By Zanna Linskaia
Yom Kippur is the holiest day in Judaism, also known as the Day of
Atonement; it is a day when Burquest JCA with Jewish communities
around the world reflects on the past year and asks G-d’s
I always wonder – why 5782 years we, Jews, still feel guilty, should
confess two lists of sins that most of us had never committed and ask
for that slichot? Christians live easier – make a confession after
crime, bad act or lie, ask forgiveness, and get it till the next sin. For
Muslims any breach of the law in Koran can be punished by brutal
order or even by death.
The answer can be found in Kol Nidre, a legal formula – prayer of Yom
Kippur, written in Aramaic, a language related to Hebrew. The Kol
Nidre is intended to free Jews from obligations which they have made
to God. For many centuries our enemies would point it as evidence
that Jews could not be trusted and the growing anti-Semitism and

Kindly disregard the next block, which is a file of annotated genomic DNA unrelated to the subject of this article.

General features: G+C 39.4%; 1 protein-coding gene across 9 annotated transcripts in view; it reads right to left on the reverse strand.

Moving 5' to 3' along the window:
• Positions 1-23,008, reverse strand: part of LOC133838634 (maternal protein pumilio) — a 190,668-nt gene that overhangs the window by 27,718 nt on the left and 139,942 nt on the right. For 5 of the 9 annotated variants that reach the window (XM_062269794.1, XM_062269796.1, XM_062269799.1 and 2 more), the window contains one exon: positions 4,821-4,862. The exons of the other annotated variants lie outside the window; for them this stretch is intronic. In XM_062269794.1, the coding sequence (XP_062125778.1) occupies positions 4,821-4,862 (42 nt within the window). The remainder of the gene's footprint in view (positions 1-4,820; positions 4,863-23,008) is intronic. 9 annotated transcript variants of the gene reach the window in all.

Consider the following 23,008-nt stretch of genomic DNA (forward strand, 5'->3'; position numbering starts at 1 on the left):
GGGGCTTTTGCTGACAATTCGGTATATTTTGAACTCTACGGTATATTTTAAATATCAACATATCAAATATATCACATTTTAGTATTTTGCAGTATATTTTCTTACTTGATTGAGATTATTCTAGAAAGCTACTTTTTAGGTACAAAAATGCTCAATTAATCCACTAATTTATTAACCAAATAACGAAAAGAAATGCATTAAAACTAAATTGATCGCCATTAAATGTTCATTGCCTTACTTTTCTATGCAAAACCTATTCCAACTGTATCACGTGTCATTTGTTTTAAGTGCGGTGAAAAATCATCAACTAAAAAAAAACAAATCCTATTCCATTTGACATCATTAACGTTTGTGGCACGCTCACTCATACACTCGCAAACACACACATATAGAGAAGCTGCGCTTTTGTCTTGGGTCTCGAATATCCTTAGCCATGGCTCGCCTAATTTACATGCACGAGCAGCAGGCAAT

hate all over the world toward Jews and Israel are examples.
Jews become the scapegoats no the first neither the last time in the
history of humankind. Paradoxically, for dishonest or criminal people
it’s almost impossible to accept their own sins and instead of
repentance, they sent courses and malice to others.
However, in the Jewish understanding Kol Nidre and Yom Kippur
services only deal with the relations between God and humanity. In
Jewish believe you have to ask forgiveness directly - the one, you
hurt - be it God or another person.
This year again like during two decades, BJCA President Rudy
Rozanski will end Yom Kippur services by Tokea of Shofar– sounds
of freedom, forgiveness and hope.